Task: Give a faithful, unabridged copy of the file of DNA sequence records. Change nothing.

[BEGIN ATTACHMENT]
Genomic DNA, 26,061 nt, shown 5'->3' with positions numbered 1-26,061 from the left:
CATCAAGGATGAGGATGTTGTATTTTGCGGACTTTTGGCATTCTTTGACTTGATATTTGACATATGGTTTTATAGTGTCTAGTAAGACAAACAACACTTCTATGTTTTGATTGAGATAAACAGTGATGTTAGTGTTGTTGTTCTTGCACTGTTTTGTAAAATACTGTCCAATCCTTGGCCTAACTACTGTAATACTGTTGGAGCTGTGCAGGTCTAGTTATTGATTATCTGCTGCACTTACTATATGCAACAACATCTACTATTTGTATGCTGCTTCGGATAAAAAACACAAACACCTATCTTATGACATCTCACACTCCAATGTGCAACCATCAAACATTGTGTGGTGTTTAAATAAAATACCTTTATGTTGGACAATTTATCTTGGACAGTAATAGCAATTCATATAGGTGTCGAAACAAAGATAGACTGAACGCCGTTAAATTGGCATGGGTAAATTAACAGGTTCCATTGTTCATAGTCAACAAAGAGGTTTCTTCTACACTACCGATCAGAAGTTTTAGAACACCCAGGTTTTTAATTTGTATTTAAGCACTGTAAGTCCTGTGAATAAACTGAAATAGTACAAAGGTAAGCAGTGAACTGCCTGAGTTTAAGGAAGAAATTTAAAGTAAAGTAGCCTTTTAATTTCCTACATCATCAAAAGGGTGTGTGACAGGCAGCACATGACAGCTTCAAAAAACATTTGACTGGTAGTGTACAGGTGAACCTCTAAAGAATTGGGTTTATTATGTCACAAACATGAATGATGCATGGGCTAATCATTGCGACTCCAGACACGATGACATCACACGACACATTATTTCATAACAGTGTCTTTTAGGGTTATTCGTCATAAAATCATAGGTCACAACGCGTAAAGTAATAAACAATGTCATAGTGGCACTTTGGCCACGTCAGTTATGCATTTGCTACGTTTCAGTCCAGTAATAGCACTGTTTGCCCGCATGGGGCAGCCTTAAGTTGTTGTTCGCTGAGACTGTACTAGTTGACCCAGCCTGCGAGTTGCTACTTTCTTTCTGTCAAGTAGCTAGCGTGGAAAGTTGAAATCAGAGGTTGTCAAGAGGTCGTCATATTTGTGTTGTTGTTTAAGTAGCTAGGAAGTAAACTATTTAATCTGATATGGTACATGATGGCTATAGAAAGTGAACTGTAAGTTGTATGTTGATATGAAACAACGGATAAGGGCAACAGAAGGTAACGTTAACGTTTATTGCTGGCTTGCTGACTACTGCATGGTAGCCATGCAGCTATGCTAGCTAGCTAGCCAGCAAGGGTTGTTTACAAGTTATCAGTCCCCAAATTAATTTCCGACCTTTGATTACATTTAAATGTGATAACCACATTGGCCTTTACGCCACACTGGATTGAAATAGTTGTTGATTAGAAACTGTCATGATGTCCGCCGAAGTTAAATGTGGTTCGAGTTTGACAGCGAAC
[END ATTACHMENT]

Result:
Genomic DNA, 26,061 nt, shown 5'->3' with positions numbered 1-26,061 from the left:
CATCAAGGATGAGGATGTTGTATTTTGCGGACTTTTGGCATTCTTTGACTTGATATTTGACATATGGTTTTATAGTGTCTAGTAAGACAAACAACACTTCTATGTTTTGATTGAGATAAACAGTGATGTTAGTGTTGTTGTTCTTGCACTGTTTTGTAAAATACTGTCCAATCCTTGGCCTAACTACTGTAATACTGTTGGAGCTGTGCAGGTCTAGTTATTGATTATCTGCTGCACTTACTATATGCAACAACATCTACTATTTGTATGCTGCTTCGGATAAAAAACACAAACACCTATCTTATGACATCTCACACTCCAATGTGCAACCATCAAACATTGTGTGGTGTTTAAATAAAATACCTTTATGTTGGACAATTTATCTTGGACAGTAATAGCAATTCATATAGGTGTCGAAACAAAGATAGACTGAACGCCGTTAAATTGGCATGGGTAAATTAACAGGTTCCATTGTTCATAGTCAACAAAGAGGTTTCTTCTACACTACCGATCAGAAGTTTTAGAACACCCAGGTTTTTAATTTGTATTTAAGCACTGTAAGTCCTGTGAATAAACTGAAATAGTACAAAGGTAAGCAGTGAACTGCCTGAGTTTAAGGAAGAAATTTAAAGTAAAGTAGCCTTTTAATTTCCTACATCATCAAAAGGGTGTGTGACAGGCAGCACATGACAGCTTCAAAAAACATTTGACTGGTAGTGTACAGGTGAACCTCTAAAGAATTGGGTTTATTATGTCACAAACATGAATGATGCATGGGCTAATCATTGCGACTCCAGACACGATGACATCACACGACACATTATTTCATAACAGTGTCTTTTAGGGTTATTCGTCATAAAATCATAGGTCACAACGCGTAAAGTAATAAACAATGTCATAGTGGCACTTTGGCCACGTCAGTTATGCATTTGCTACGTTTCAGTCCAGTAATAGCACTGTTTGCCCGCATGGGGCAGCCTTAAGTTGTTGTTCGCTGAGACTGTACTAGTTGACCCAGCCTGCGAGTTGCTACTTTCTTTCTGTCAAGTAGCTAGCGTGGAAAGTTGAAATCAGAGGTTGTCAAGAGGTCGTCATATTTGTGTTGTTGTTTAAGTAGCTAGGAAGTAAACTATTTAATCTGATATGGTACATGATGGCTATAGAAAGTGAACTGTAAGTTGTATGTTGATATGAAACAACGGATAAGGGCAACAGAAGGTAACGTTAACGTTTATTGCTGGCTTGCTGACTACTGCATGGTAGCCATGCAGCTATGCTAGCTAGCTAGCCAGCAAGGGTTGTTTACAAGTTATCAGTCCCCAAATTAATTTCCGACCTTTGATTACATTTAAATGTGATAACCACATTGGCCTTTACGCCACACTGGATTGAAATAGTTGTTGATTAGAAACTGTCATGATGTCCGCCGAAGTTAAATGTGGTTCGAGTTTGACAGCGAAC